5. The Hellhouse
In the Deadpool movies, the Hellhouse – also known as Sister Margaret’s School for Wayward Children – is a bar where all the lowly degenerates hang out, like bikers and assassins and murderers. The clientele of the bar is so dangerous that there is a running “dead pool” where people bet on which customer will be the one to die next, which Wade would later take his superhero name from. This bar is where Wade gets all of his jobs from and his friend Weasel works there as the bartender. The spirit of the Hellhouse is captured in the movies, but in the comics, it’s not really a bar. It’s more just a hangout where the local seedy criminal underbelly comes to, well, hang out, kind of like a community center for a very dangerous community. And Weasel isn’t the bartender – he’s just some guy who hangs out there and sells weapons and information. Plus, the friendship of Deadpool and Weasel is totally different in the comics than it is in the movies. In the movies, they’re just a pair of buddies who seem to enjoy each other’s company, but in the comics, Deadpool is constantly abusing Weasel and treating him like crap. That would’ve been funny in the movie, but what Ryan Reynolds and T.J. Miller have cultivated is fun, too (and better for the plot development).
4. A couple of characters are missing
Any comic book fans who saw the first Deadpool movie will certainly have noticed the omissions of a couple of characters. For starters, there was no Patch. Patch, in the comics, is the guy who tends bar at the Hellhouse and hands out mercenary jobs, while Wade Wilson’s friend Weasel (who assumes that role in the movie) is just a guy who hangs around there. Plus, Dr. Killebrew wasn’t in the movie. Dr. Killebrew is the real mad scientist who tortures Wade at the workshop that coaxes out his mutant genes. But the filmmakers had their reasons for cutting the characters. In fact, in both cases, it was basically a way of condensing and simplifying the script. Paul Wernick, one of the writers behind the two Deadpool movies (and also Zombieland), explained why Patch was gone from the movie: “Weasel basically assumed Patch’s behind the bar job. A lot of it had to do with consolidating and budget and making sure that we focused on fewer characters and fewer scenes. For example, Weasel, became Weasel and Patch. He became the bartender.” Wernick also explained the absence of Dr. Killebrew: “Dr. Killebrew, basically, it was revealed at the end of the movie that Ajax wasn’t the brains behind the operation. He was just a puppet to Dr. Killebrew, and Dr. Killebrew walks on screen and you think, ‘Holy shit!’ But ultimately, [removing Dr. Killebrew] was a decision of just simplification and feeling like we need one core villain and one core villain alone. So, we eliminated Killebrew. Some creative choices and some budget choices ultimately dictated which characters we used and how we used them.” That makes sense.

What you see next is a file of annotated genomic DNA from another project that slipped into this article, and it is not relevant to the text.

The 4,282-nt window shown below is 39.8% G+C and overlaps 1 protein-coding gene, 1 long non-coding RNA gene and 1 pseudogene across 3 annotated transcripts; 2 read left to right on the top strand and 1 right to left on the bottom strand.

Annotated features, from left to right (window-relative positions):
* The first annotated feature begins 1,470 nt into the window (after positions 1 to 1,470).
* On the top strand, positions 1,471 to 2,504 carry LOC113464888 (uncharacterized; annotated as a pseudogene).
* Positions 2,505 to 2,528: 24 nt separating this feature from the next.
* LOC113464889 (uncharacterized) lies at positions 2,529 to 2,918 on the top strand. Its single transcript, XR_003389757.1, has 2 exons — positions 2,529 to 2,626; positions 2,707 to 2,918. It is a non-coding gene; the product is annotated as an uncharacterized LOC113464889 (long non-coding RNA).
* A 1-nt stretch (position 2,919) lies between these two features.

3. The cancer diagnosis